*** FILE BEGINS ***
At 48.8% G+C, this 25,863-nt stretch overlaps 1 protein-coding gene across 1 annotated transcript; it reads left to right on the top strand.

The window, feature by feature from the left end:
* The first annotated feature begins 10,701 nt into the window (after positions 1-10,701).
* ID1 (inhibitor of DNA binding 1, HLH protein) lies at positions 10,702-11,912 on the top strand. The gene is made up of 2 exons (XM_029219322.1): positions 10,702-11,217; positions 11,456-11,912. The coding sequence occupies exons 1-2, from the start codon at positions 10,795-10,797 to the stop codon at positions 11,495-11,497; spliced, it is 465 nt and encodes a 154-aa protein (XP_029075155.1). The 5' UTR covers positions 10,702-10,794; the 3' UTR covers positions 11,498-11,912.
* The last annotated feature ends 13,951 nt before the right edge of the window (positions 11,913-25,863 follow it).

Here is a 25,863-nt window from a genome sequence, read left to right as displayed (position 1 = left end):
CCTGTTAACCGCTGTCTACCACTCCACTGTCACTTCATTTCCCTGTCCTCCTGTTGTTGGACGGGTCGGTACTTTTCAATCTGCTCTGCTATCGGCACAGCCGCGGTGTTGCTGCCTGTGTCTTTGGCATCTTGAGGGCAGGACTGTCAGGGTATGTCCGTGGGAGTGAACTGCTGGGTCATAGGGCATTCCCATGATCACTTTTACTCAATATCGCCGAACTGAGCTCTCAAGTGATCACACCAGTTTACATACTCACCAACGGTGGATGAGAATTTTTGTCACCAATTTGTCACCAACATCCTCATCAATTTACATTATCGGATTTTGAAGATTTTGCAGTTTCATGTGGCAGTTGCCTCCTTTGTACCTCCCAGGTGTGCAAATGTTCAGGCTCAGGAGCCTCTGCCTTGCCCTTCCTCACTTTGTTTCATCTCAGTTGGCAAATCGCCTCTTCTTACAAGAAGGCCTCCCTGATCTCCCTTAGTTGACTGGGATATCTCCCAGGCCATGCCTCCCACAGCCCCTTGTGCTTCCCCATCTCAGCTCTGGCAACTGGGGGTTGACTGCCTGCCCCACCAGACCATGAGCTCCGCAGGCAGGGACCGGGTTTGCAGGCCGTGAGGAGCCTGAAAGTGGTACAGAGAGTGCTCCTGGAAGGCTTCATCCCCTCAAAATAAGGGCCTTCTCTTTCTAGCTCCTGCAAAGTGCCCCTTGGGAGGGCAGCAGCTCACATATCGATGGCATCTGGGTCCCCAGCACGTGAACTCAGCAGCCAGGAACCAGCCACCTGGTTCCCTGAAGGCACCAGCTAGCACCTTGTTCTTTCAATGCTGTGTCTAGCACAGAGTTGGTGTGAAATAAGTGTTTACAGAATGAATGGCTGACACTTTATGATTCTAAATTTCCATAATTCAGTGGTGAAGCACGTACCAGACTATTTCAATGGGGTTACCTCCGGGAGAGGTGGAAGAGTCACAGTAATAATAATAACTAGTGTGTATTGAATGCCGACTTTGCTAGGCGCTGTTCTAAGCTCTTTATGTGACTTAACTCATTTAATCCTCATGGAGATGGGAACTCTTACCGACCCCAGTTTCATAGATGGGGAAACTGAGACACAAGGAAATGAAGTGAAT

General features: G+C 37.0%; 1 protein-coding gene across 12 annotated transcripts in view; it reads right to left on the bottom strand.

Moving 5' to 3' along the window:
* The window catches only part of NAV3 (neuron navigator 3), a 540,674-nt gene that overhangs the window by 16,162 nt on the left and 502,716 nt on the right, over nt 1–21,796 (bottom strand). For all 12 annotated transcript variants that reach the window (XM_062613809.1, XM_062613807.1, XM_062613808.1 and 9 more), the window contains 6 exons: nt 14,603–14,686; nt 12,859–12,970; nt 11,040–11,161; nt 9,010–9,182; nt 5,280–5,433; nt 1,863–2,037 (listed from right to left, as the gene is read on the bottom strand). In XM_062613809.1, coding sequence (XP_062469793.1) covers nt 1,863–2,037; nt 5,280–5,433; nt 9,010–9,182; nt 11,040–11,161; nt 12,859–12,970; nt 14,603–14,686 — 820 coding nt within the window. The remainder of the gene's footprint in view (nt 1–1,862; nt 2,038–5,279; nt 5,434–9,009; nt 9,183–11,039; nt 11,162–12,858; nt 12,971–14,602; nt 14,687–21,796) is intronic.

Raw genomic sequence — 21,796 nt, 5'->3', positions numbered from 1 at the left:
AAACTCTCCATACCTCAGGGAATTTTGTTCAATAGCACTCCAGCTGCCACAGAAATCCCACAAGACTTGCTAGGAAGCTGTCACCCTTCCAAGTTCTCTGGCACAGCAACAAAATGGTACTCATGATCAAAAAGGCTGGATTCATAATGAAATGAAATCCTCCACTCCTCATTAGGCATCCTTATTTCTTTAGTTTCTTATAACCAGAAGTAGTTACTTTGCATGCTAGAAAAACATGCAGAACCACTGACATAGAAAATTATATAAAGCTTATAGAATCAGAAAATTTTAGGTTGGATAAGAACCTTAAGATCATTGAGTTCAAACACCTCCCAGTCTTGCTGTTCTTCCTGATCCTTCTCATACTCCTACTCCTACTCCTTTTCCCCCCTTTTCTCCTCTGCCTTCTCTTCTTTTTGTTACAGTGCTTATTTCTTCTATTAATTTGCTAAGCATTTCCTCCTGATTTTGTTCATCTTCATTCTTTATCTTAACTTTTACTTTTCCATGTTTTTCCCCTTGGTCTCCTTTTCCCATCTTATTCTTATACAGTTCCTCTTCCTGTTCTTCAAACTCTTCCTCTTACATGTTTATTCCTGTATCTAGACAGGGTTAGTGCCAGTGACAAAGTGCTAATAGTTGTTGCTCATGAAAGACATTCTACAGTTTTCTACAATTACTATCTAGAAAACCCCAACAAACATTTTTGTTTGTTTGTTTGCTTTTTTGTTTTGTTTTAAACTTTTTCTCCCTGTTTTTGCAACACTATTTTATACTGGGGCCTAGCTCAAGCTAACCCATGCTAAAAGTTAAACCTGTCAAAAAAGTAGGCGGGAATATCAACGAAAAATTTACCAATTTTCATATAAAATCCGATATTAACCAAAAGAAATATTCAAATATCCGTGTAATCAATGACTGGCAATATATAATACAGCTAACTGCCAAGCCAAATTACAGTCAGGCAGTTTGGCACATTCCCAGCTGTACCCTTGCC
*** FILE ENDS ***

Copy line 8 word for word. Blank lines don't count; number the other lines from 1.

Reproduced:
General features: G+C 37.0%; 1 protein-coding gene across 12 annotated transcripts in view; it reads right to left on the bottom strand.